Barrister draws criticism on Twitter over claims white people can identify as black

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By Legal Cheek on

That escalated quickly

Allan Briddock

An immigration barrister at One Pump Court received a dressing down from Twitter users this week after appearing to suggest that white people can identify as black.

The bizarre Twitter spat kicked off when London-based barrister Allan Briddock responded to a tweet linking to an article concerning Rachel Dolezal, a white civil rights activist who posed as an African American woman. The user who tweeted the article asked why it was deemed acceptable for a man to identify as a woman but wrong for a white person to identify as black.

Responding to the tweet, Briddock argued that self-identification was “quite common” and that an individual has the right to identify as black or white.

Sarah Phillimore, a family law specialist at St John’s Chambers, didn’t agree:

When pushed as to whether anyone could identify as anything, the One Pump Court barrister claimed self-identification applied in cases concerning “gender, sexuality, race, ethnicity, religion [and] disability”.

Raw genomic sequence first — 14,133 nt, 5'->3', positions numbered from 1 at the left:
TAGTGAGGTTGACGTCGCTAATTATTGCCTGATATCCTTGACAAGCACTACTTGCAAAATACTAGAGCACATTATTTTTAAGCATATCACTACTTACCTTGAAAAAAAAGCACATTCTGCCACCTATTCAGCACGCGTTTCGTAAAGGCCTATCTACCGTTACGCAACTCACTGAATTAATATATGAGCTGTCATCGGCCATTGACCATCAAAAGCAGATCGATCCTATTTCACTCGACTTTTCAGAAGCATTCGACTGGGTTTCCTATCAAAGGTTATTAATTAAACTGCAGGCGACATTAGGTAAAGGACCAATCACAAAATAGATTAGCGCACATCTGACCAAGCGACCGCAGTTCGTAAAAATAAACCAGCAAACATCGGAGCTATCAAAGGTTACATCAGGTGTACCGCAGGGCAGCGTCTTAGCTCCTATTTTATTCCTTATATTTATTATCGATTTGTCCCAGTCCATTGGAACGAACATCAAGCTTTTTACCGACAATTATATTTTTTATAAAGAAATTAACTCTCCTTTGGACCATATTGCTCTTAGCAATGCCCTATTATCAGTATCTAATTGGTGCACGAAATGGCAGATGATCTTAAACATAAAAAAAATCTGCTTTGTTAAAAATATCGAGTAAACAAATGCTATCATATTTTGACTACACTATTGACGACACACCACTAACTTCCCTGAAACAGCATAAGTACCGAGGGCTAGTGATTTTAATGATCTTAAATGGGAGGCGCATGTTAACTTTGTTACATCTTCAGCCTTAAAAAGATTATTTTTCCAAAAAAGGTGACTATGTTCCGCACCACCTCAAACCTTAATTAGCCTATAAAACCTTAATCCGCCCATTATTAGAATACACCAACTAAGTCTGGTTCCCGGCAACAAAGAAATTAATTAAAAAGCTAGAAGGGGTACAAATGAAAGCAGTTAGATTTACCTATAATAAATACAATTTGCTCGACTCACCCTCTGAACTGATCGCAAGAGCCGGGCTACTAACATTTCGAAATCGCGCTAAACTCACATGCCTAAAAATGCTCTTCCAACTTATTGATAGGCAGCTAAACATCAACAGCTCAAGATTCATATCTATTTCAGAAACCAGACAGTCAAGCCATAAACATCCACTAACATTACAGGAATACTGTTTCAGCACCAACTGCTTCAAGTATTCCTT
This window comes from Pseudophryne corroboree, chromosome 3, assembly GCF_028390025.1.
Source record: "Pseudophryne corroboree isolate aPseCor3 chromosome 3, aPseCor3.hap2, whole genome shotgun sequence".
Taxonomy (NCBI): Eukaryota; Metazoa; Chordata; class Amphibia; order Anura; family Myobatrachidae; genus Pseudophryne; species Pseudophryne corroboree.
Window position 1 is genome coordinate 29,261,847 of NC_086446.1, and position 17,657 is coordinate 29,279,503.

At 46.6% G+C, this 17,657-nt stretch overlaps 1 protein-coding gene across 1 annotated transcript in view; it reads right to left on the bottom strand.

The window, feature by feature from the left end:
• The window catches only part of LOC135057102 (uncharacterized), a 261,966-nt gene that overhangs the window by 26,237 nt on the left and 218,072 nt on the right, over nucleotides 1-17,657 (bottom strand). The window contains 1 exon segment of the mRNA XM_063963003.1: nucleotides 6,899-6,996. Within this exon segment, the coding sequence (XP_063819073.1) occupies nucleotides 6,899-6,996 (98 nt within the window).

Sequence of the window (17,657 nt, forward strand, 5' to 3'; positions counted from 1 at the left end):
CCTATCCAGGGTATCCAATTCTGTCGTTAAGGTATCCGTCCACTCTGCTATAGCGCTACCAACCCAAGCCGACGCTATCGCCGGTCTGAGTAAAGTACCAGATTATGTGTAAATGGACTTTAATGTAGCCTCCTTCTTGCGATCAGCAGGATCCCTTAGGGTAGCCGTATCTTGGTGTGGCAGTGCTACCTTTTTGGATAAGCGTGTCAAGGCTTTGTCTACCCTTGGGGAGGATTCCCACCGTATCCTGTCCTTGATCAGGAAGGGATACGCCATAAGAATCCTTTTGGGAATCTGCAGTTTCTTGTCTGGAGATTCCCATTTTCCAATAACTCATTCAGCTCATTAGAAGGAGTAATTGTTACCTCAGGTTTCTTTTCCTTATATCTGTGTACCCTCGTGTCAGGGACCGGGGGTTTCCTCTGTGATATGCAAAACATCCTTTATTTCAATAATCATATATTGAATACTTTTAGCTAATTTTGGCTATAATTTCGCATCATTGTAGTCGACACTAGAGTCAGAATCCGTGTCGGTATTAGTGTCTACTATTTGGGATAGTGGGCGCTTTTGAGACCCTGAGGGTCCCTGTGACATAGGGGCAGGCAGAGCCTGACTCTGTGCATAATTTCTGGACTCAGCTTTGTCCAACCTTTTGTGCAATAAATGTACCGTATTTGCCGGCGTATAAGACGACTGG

Briddock’s tweets — which were first spotted by RollOnFriday — triggered a flurry of responses ranging from the amused to the outraged:

Responding to Rainbow Ninja’s tweet, Briddock stressed that “disability is not always visible” and it is “not up to someone else to decide if you or me or anyone else is disabled.”

With the dust now settled, Briddock told us: “I involved myself in the thread on the basis of my work concerning transgender equality and the problem at the moment of denying trans people’s identities. There is a huge amount of abuse, particularly online, of the trans community and the tweet I originally replied to seemed to be suggesting being trans is a choice.” He continued:

“My view is that we should respect people’s identities, not, as has been said, that people can simply ‘choose’.”

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